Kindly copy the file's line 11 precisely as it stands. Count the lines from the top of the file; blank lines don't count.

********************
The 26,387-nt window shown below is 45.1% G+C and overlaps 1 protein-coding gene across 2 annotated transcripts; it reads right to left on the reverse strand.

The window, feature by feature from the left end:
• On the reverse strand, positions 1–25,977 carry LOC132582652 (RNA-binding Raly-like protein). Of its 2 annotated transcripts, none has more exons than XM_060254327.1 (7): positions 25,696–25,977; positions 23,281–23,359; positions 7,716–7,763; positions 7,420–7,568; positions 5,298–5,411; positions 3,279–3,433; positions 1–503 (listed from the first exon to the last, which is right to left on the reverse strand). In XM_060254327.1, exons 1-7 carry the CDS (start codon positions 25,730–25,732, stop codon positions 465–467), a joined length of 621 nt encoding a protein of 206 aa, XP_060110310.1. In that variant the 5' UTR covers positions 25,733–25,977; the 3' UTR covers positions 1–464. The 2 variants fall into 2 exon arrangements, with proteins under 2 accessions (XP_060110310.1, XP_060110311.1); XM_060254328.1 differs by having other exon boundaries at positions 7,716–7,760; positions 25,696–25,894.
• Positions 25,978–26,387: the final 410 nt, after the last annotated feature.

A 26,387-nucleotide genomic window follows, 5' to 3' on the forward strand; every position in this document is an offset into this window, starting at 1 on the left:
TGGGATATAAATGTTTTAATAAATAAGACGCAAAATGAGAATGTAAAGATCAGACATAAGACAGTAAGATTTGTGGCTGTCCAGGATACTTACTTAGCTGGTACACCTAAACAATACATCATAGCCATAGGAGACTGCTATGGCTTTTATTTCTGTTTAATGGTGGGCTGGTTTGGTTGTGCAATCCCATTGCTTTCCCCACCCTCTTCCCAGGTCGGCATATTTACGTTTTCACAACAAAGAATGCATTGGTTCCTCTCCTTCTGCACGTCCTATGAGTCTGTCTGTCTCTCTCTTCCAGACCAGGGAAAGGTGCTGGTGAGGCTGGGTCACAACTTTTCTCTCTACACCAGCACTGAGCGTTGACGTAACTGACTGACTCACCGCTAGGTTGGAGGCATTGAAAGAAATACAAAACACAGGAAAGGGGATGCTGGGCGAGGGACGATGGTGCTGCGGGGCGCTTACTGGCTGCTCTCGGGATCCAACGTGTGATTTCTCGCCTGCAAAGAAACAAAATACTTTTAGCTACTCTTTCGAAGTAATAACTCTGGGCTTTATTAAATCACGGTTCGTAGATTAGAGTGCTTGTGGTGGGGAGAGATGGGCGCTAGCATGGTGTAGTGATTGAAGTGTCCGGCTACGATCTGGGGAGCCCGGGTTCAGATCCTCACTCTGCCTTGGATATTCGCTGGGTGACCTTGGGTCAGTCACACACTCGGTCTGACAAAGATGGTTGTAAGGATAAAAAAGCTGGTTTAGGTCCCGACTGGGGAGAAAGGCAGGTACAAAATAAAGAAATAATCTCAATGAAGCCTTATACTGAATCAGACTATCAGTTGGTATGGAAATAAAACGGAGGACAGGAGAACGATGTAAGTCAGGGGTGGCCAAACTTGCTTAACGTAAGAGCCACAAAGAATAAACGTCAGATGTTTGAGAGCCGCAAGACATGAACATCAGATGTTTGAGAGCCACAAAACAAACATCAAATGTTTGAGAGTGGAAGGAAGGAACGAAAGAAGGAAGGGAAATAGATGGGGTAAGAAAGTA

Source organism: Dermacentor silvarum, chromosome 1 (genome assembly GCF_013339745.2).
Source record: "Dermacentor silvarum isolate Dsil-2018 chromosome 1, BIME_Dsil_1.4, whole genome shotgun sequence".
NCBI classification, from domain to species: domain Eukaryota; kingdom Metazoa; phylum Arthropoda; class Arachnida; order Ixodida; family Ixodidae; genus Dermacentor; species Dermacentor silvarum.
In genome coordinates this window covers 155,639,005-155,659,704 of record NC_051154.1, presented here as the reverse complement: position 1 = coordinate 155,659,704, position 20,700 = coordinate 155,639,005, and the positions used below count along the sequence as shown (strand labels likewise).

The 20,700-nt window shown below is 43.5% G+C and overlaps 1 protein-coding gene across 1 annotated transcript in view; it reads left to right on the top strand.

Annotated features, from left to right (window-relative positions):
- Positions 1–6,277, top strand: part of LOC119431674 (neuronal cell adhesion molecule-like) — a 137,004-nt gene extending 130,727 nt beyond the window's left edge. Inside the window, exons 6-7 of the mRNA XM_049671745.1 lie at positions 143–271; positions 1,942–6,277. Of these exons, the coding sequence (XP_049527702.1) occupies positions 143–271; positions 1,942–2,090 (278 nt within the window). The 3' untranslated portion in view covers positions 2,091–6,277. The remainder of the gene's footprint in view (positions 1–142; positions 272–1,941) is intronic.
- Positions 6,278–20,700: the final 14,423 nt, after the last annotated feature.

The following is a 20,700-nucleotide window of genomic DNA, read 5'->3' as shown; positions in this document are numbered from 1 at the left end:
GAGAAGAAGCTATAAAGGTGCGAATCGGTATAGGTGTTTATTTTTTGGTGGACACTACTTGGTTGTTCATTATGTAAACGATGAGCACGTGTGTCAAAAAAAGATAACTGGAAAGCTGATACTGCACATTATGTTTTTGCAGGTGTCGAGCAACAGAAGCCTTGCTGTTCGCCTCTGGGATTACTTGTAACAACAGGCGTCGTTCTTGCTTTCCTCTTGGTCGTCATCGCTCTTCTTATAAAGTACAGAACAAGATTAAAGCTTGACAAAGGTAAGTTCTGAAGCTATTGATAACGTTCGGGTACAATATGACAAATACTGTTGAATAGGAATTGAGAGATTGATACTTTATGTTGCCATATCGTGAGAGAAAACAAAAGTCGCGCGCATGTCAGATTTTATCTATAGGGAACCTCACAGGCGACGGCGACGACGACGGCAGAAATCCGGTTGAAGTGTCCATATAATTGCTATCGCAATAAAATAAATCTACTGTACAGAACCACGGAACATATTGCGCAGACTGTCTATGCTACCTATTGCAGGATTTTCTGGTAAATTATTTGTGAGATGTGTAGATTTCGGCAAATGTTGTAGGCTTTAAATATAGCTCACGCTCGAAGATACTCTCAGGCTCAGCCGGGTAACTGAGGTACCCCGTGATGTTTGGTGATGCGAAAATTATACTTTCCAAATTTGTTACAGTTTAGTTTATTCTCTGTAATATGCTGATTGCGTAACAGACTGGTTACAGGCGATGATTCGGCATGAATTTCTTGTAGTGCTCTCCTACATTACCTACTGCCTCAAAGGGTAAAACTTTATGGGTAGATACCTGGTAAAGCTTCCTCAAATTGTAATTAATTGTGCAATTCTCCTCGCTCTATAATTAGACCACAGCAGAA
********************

The 20,700-nt window shown below is 43.5% G+C and overlaps 1 protein-coding gene across 1 annotated transcript in view; it reads left to right on the top strand.